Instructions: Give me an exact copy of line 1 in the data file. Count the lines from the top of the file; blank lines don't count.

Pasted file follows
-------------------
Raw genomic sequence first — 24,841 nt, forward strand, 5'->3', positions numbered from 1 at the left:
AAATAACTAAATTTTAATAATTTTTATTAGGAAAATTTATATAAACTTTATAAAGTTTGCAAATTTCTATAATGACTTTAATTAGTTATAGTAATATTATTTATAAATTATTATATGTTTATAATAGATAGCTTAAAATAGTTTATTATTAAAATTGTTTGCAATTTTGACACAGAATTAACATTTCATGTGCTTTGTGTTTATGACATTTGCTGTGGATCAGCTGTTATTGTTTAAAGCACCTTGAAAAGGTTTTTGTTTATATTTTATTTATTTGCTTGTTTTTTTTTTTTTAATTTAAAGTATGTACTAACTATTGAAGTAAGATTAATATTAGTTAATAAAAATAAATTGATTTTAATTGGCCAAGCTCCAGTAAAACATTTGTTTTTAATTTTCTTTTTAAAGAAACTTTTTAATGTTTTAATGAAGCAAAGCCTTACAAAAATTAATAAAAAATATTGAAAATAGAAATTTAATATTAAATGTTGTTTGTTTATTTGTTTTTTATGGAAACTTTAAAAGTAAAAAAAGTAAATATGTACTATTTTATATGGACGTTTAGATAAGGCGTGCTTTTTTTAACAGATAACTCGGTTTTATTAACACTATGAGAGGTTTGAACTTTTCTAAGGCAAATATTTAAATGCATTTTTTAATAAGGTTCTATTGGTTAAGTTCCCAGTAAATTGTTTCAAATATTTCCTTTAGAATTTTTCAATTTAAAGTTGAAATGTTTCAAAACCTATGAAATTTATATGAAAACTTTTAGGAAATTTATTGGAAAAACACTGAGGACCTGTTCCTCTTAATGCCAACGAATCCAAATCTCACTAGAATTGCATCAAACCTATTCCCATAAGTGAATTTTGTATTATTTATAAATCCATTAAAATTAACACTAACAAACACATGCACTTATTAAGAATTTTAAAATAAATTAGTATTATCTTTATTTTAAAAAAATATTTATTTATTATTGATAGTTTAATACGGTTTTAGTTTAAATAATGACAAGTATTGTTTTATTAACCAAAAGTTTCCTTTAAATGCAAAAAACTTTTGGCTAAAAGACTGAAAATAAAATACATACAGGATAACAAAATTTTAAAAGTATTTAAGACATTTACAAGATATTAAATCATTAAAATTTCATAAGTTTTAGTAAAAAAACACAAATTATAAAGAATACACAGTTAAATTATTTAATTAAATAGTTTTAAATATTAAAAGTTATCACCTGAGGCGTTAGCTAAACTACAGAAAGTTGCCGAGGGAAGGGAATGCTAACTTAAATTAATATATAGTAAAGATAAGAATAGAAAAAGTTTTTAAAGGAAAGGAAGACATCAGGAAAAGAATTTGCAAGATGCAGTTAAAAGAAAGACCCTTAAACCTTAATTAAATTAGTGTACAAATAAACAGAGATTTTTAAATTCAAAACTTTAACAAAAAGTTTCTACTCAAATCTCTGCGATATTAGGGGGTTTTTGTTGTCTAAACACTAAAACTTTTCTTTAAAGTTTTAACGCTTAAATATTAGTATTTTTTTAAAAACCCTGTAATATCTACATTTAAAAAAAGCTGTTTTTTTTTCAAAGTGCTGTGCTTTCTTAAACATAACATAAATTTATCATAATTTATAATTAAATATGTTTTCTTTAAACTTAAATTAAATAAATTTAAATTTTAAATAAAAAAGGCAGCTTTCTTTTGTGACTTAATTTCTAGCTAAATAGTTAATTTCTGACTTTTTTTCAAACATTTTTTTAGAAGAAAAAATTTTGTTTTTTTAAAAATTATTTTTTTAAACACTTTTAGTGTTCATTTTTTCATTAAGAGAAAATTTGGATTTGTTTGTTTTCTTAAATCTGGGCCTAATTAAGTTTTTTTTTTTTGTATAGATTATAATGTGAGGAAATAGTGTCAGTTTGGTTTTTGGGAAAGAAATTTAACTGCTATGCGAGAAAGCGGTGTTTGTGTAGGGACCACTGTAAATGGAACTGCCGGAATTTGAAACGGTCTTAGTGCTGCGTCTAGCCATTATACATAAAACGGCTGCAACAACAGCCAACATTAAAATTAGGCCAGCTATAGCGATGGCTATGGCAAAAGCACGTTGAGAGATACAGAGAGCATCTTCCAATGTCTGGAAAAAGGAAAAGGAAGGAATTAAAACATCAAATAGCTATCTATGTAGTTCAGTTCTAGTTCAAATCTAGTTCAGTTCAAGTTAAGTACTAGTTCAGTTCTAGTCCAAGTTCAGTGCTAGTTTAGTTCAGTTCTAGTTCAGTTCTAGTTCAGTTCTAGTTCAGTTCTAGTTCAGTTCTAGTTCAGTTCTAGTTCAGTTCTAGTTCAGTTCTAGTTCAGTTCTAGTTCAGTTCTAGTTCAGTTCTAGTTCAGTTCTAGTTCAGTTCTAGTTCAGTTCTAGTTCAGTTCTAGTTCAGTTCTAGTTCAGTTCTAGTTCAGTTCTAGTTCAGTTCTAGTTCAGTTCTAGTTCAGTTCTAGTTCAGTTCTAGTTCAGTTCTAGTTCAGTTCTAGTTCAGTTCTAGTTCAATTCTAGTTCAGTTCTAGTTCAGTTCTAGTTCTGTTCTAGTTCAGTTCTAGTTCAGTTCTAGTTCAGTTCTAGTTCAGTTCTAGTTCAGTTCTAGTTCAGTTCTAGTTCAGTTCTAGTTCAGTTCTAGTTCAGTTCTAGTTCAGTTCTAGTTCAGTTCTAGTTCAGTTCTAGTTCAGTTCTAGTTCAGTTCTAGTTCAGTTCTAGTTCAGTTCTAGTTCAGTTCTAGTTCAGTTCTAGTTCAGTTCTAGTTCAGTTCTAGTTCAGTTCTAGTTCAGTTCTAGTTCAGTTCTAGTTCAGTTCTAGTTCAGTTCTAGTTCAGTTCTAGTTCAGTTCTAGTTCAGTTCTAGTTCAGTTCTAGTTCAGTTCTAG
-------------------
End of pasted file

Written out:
Raw genomic sequence first — 24,841 nt, forward strand, 5'->3', positions numbered from 1 at the left: